One of the biggest moves I made was refinancing my high interest private student loans from 7% to 4.97%. My monthly minimum payment increased, but the amount I will pay in interest decreased. If you’re considering refinancing, check out my post that outlines how you can make the decision if it’s right for you!

My plan for 2019 to pay off debt

2019 is going to be such an exciting year for me, I can’t wait to see where it takes me. I am planning to do everything I can to lower my expenses and increase my income until June. I’ll do this by following a strict budget, you can find the template I use here. My goal is to get as close to paying off my private loans as I can before July.

The reality is that I won’t be able to completely pay off this loan before July, the numbers just don’t add up. But, I want to get as close as possible because I am planning to move out in July and my private loans carry a hefty $865/month minimum payment. If I can get this out of my budget, it will make it much more affordable to move out.

Also, I am planning to find a new job in June and I can’t wait to see where that takes me. I’m so excited to start something new and see what I can do in a new role. This also means that I have so many things in my budget that are totally up in the air once July hits. Normally, this would totally freak me out, but I’m so excited for it!

The first 6 months of 2019 will be all about sticking to a very tight budget and sending all extra money to my debt. I plan to find more ways to increase my income, declutter my space to prepare to move out, and enjoy every minute of this year making memories with loved ones. What do you plan to accomplish in 2019?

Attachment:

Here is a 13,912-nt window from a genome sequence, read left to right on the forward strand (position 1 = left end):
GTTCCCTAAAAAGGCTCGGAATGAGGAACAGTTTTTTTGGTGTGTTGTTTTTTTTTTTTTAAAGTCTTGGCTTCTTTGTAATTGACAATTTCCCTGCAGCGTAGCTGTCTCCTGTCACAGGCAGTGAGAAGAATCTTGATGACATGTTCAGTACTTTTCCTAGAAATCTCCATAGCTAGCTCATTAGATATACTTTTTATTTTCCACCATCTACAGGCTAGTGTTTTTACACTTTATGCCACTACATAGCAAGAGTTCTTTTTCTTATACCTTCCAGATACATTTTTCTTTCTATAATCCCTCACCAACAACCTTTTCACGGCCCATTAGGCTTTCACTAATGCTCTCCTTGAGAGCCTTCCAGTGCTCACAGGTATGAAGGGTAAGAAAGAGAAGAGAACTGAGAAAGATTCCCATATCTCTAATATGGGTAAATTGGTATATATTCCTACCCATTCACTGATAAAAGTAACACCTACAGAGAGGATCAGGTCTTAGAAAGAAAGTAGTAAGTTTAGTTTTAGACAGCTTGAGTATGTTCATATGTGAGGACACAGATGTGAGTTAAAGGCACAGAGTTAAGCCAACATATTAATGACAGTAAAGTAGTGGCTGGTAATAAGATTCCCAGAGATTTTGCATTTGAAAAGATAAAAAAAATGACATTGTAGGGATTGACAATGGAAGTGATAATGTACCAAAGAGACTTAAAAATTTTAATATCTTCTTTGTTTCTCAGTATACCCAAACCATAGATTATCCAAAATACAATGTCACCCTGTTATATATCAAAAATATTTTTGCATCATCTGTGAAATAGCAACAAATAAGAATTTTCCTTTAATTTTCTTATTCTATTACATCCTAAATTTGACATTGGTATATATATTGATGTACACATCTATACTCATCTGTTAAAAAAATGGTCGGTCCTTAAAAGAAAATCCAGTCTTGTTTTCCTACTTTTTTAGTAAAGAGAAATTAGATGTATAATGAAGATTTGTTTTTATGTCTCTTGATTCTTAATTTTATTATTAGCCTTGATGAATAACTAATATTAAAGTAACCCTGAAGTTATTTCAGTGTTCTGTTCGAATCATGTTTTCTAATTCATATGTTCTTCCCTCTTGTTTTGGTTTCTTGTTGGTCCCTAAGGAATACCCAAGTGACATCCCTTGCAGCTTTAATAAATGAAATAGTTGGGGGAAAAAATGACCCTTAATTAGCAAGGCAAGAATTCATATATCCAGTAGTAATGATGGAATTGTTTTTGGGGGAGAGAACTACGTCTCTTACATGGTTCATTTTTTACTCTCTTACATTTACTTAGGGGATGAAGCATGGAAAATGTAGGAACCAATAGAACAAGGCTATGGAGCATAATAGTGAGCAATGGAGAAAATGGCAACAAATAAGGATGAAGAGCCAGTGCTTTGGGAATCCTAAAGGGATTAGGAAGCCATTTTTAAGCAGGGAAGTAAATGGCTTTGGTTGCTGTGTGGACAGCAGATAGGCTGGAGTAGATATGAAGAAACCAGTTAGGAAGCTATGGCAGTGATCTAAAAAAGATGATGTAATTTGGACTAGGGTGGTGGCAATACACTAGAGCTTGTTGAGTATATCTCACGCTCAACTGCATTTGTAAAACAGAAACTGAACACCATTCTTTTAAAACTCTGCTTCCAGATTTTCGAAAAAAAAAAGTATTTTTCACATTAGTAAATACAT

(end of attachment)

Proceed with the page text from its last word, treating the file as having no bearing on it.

A Honest Review: Round Up To Zero

A Honest Review_ Round Up To Zero

This post may contain affiliate links. Check out my Disclosure Policy for more information.

Student loans are something that most people have to deal with directly, or know someone close to them that is dealing with them. Without a solid plan, student loans can seem daunting and overwhelming. I know I felt like I was drowning when I faced my $200k in student loans. But, with a solid plan I managed to pay off $105k in 3 years.

Luckily there are so much tools out there now that is encouraging student loan plans that allow you to get out of debt faster. One of those tools that I have recently found is Round Up To Zero, which allows you to round up your purchases to the nearest dollar and then make a student loan payment with the money.

The company is pretty awesome and is made up of people that have dealt with student loans. They created this platform because they wanted to do something to help other people get out of student loan debt.

How Round Up To Zero Works

After you create your account, you’ll connect your bank accounts and student loan accounts to the platform. Basically how it works is that they will round up all of your purchases to the next dollar. That money will get added to your account and eventually be transferred to your student loan. The platform allows you to play around to see how much extra payments will impact your pay off date and interest paid.

What is really cool and unique about this platform is that they let you connect other people to your account. This allows you to pay off your loan faster. Basically what happens is that your purchases and their purchases will get rounded up. The more people you add, the more money will get rounded up and applied to your student loans.